The material used can also be used to classify a rhinestone. The first two (glass and resin) were already mentioned under gluefix category. Crystal rhinestones are extracted from lead oxide that is added to the glass. Some brands that produce crystal rhinestones are more expensive than glass rhinestones.
Plastic rhinestones are the most widely used and produced because they are low-cost, lead-free, light, and do not easily break. Resin rhinestones fall under this category. Acrylic rhinestone also falls under this category. They are transparent materials that are light and unbreakable and are easy to mold.
Where to Use Rhinestones and Tips on Using Them
- Rhinestones can be used in arts and crafts such as journaling and scrapbooking. They can also be used as home decorations on walls or on a blank canvas that can be hung on the wall.
- They can be attached or sewn into clothes and fabrics to enhance their design and appearance. There are different sizes and shapes of rhinestones, so just be creative and choose which one will fit and which will make your clothing more appealing and unique.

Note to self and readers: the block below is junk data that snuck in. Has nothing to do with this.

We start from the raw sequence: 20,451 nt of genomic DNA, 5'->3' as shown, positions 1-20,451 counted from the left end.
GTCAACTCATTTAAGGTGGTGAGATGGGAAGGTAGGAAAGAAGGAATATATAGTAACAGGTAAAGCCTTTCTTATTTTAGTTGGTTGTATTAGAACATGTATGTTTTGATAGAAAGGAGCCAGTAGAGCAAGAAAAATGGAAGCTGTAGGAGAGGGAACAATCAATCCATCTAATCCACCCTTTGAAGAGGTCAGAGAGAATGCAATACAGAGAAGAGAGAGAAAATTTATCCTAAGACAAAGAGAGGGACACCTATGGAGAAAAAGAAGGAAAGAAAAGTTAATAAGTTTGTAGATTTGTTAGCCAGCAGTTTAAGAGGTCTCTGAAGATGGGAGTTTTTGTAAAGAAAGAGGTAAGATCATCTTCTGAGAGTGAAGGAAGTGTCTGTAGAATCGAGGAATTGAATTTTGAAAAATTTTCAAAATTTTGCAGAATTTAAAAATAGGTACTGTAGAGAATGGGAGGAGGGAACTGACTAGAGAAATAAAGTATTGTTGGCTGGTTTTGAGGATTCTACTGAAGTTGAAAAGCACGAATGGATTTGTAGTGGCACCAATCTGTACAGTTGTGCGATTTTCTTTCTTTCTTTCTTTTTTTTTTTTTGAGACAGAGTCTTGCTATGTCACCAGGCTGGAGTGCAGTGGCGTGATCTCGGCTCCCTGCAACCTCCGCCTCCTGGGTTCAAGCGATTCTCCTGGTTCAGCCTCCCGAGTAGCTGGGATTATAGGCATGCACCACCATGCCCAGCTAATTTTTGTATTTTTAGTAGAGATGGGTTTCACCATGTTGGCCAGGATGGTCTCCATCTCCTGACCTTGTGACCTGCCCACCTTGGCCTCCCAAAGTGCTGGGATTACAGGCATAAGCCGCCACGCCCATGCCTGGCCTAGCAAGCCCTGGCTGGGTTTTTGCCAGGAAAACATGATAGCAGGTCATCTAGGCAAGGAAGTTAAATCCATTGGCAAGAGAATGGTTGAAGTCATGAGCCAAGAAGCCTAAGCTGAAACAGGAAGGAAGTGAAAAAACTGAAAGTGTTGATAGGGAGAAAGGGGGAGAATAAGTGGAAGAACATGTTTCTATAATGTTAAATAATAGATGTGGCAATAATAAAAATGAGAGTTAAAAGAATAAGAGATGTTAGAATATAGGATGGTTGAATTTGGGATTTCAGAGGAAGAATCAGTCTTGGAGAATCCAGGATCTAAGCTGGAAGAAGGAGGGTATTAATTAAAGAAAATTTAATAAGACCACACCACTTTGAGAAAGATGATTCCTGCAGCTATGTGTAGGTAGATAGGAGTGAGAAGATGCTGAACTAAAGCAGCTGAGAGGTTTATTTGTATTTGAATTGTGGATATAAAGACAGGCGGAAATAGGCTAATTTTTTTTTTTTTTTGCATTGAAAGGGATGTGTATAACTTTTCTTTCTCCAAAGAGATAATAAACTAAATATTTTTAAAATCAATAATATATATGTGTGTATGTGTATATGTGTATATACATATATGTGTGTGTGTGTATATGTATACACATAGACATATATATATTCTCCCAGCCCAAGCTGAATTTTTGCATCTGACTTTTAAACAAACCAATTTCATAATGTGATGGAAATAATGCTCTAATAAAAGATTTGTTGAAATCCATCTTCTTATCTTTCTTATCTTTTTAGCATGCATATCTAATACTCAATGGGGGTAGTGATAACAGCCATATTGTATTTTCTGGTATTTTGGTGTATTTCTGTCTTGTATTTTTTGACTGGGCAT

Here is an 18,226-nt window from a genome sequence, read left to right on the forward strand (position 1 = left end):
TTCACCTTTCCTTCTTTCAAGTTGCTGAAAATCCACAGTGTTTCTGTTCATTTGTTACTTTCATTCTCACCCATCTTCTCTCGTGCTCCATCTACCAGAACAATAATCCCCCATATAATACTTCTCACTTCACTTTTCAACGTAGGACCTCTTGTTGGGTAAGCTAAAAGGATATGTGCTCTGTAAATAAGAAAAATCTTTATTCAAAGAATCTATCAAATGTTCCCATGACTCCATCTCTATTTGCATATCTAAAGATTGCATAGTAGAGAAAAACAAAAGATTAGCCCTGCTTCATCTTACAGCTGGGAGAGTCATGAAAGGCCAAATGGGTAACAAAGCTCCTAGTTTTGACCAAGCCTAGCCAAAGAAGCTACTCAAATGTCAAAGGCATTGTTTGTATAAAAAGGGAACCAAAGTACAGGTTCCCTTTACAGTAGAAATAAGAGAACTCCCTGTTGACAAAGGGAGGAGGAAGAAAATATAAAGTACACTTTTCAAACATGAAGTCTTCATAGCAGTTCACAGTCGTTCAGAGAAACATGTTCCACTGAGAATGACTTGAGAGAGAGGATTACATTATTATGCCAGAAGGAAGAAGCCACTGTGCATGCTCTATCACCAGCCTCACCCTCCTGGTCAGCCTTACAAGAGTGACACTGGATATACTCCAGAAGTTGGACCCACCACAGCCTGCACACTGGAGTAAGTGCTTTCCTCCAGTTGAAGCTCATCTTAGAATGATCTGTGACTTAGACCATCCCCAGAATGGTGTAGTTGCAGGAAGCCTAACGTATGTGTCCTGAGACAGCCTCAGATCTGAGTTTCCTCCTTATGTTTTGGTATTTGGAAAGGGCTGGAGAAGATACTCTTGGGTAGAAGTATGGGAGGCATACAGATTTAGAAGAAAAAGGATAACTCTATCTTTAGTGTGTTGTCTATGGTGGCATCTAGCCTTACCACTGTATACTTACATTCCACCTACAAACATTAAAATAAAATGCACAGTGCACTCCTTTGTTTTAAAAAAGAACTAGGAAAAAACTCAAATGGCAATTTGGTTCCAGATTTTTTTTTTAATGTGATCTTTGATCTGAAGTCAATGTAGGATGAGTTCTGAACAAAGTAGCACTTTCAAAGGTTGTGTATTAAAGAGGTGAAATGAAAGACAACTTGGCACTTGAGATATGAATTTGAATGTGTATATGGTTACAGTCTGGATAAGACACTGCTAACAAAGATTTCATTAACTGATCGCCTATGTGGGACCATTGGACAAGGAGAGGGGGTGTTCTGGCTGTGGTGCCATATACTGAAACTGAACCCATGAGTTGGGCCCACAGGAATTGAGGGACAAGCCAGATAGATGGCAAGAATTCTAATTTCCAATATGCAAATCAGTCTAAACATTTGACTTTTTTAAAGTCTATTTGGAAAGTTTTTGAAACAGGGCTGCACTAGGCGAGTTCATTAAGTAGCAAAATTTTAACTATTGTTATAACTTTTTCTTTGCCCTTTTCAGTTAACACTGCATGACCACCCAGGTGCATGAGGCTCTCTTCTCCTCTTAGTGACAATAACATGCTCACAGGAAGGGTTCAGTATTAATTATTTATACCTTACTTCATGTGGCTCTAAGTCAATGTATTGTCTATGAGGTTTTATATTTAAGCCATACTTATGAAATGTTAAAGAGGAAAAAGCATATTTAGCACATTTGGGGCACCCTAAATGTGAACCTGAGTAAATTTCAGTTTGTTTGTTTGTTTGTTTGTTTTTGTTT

- To make sure that the design you are going to make will come out beautifully, it is best if you compose the design first on a sheet before moving them to the actual application.
- Rhinestones can be applied to the face as an enhancer of makeup or simply as the makeup itself. You can use tweezers to apply them in the perfect position. Most people who use them put the rhinestones around the eyes or above the eyelashes.
- Rhinestones can also be used as a design in shoes to make them attractive and flashy. They can also be used as a design in hairpins, brooches, pendants, earrings, necklaces, and bracelets.
- They can be a cute nail art design.
- Use the right material or adhesive for the rhinestones to not fall out, especially those that cannot be sewn.
Even though rhinestones can be considered as less expensive look-alike diamonds, they can still be used when designing items and pieces of jewelry and even on clothing.